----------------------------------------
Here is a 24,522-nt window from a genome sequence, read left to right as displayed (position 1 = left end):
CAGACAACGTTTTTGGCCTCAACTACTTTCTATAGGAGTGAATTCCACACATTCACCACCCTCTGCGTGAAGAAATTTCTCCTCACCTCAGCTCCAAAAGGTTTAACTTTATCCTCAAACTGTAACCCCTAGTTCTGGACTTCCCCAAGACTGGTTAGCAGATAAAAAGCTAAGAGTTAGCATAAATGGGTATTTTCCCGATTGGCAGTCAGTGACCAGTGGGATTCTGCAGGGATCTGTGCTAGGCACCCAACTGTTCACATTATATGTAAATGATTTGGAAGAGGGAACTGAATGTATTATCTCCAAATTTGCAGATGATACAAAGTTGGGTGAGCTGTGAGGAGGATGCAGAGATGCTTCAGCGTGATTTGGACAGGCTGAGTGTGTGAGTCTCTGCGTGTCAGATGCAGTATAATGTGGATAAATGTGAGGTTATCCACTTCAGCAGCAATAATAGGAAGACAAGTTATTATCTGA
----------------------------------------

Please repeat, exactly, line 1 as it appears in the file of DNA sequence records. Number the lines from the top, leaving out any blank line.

Here is a 24,522-nt window from a genome sequence, read left to right as displayed (position 1 = left end):